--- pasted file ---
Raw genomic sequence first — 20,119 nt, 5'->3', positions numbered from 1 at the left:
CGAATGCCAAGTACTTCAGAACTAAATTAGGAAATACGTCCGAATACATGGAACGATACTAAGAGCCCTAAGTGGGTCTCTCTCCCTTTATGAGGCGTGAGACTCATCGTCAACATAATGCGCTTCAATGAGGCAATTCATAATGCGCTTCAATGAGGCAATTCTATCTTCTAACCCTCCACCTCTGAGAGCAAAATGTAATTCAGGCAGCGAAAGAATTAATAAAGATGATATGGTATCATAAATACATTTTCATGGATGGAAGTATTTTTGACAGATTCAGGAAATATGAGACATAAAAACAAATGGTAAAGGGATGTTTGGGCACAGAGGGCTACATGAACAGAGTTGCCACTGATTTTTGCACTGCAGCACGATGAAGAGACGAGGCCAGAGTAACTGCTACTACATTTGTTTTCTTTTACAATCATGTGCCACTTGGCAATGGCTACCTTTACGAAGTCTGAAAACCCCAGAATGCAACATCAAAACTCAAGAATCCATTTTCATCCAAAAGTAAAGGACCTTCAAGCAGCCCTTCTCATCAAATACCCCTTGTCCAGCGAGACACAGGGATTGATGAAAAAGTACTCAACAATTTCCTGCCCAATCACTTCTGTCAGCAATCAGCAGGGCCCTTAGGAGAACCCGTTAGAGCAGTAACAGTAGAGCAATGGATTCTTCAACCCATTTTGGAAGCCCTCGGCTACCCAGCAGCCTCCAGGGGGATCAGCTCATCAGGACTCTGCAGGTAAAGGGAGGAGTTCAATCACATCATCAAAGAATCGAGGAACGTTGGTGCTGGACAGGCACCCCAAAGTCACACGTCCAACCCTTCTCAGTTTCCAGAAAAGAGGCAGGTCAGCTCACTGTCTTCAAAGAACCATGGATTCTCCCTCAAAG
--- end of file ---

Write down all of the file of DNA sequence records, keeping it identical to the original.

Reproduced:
Raw genomic sequence first — 20,119 nt, 5'->3', positions numbered from 1 at the left:
CGAATGCCAAGTACTTCAGAACTAAATTAGGAAATACGTCCGAATACATGGAACGATACTAAGAGCCCTAAGTGGGTCTCTCTCCCTTTATGAGGCGTGAGACTCATCGTCAACATAATGCGCTTCAATGAGGCAATTCATAATGCGCTTCAATGAGGCAATTCTATCTTCTAACCCTCCACCTCTGAGAGCAAAATGTAATTCAGGCAGCGAAAGAATTAATAAAGATGATATGGTATCATAAATACATTTTCATGGATGGAAGTATTTTTGACAGATTCAGGAAATATGAGACATAAAAACAAATGGTAAAGGGATGTTTGGGCACAGAGGGCTACATGAACAGAGTTGCCACTGATTTTTGCACTGCAGCACGATGAAGAGACGAGGCCAGAGTAACTGCTACTACATTTGTTTTCTTTTACAATCATGTGCCACTTGGCAATGGCTACCTTTACGAAGTCTGAAAACCCCAGAATGCAACATCAAAACTCAAGAATCCATTTTCATCCAAAAGTAAAGGACCTTCAAGCAGCCCTTCTCATCAAATACCCCTTGTCCAGCGAGACACAGGGATTGATGAAAAAGTACTCAACAATTTCCTGCCCAATCACTTCTGTCAGCAATCAGCAGGGCCCTTAGGAGAACCCGTTAGAGCAGTAACAGTAGAGCAATGGATTCTTCAACCCATTTTGGAAGCCCTCGGCTACCCAGCAGCCTCCAGGGGGATCAGCTCATCAGGACTCTGCAGGTAAAGGGAGGAGTTCAATCACATCATCAAAGAATCGAGGAACGTTGGTGCTGGACAGGCACCCCAAAGTCACACGTCCAACCCTTCTCAGTTTCCAGAAAAGAGGCAGGTCAGCTCACTGTCTTCAAAGAACCATGGATTCTCCCTCAAAG